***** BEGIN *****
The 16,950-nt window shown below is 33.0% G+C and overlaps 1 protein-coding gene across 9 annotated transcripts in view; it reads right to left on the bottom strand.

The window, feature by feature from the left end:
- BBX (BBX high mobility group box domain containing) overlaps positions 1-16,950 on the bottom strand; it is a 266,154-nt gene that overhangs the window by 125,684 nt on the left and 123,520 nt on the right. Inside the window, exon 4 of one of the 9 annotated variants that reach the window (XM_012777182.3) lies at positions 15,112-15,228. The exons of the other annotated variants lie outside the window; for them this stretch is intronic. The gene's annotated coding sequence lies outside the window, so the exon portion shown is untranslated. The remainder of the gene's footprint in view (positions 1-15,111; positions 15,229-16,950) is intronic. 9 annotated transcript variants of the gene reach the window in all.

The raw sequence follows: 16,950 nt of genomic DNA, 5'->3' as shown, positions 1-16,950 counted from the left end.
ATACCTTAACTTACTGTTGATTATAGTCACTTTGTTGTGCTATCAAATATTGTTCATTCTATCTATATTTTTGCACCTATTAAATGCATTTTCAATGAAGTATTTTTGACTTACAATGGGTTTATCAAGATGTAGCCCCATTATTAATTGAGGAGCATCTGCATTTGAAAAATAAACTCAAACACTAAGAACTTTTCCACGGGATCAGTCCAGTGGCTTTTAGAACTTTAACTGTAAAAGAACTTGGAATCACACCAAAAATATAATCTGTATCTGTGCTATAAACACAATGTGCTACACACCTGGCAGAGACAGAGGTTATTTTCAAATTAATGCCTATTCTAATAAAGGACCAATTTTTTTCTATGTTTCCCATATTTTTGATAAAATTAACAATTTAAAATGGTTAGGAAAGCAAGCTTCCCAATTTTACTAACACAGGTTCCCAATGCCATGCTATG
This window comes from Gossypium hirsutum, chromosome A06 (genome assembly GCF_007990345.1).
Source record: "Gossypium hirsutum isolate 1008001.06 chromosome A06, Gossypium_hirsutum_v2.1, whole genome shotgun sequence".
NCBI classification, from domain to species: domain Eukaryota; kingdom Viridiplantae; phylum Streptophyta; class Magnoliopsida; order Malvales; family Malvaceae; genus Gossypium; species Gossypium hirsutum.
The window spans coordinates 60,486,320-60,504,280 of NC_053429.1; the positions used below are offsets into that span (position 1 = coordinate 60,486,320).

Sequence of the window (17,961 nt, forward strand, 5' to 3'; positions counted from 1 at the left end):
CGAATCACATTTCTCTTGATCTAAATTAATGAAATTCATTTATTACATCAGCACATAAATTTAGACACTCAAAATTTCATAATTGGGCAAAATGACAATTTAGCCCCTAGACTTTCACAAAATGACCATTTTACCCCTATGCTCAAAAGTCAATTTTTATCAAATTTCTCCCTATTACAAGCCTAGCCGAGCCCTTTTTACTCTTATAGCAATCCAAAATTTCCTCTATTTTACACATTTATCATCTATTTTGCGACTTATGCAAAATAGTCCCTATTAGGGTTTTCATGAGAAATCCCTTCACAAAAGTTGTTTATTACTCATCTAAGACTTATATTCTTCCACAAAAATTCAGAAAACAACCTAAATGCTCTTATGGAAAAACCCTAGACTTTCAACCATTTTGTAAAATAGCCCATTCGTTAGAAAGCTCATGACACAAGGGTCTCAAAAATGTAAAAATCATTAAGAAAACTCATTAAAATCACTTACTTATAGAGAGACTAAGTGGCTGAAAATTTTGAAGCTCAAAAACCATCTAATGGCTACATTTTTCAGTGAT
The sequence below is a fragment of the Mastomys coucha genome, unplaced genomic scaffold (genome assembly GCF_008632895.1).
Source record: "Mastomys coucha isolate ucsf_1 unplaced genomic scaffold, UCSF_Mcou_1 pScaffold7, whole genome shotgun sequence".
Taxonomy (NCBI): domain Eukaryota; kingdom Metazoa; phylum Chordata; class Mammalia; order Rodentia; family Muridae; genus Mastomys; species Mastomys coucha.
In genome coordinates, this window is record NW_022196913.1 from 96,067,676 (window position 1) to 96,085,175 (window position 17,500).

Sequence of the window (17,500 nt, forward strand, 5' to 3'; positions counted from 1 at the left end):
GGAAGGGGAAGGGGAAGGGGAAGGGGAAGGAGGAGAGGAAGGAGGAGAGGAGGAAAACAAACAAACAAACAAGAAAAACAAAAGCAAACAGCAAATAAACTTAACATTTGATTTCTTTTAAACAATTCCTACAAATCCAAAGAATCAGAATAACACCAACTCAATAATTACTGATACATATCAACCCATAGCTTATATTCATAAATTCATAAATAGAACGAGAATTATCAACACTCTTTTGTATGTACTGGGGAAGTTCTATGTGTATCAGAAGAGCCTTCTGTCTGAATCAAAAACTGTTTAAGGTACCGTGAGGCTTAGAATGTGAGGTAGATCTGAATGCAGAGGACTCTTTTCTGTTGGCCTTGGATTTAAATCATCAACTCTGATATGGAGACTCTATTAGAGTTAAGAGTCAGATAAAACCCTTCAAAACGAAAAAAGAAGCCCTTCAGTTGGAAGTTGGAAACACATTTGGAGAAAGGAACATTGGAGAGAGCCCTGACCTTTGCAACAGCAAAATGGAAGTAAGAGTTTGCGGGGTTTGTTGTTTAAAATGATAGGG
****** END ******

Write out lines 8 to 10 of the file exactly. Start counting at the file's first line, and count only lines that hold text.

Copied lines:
NCBI classification, from domain to species: domain Eukaryota; kingdom Viridiplantae; phylum Streptophyta; class Magnoliopsida; order Malvales; family Malvaceae; genus Gossypium; species Gossypium hirsutum.
The window spans coordinates 60,486,320-60,504,280 of NC_053429.1; the positions used below are offsets into that span (position 1 = coordinate 60,486,320).

Sequence of the window (17,961 nt, forward strand, 5' to 3'; positions counted from 1 at the left end):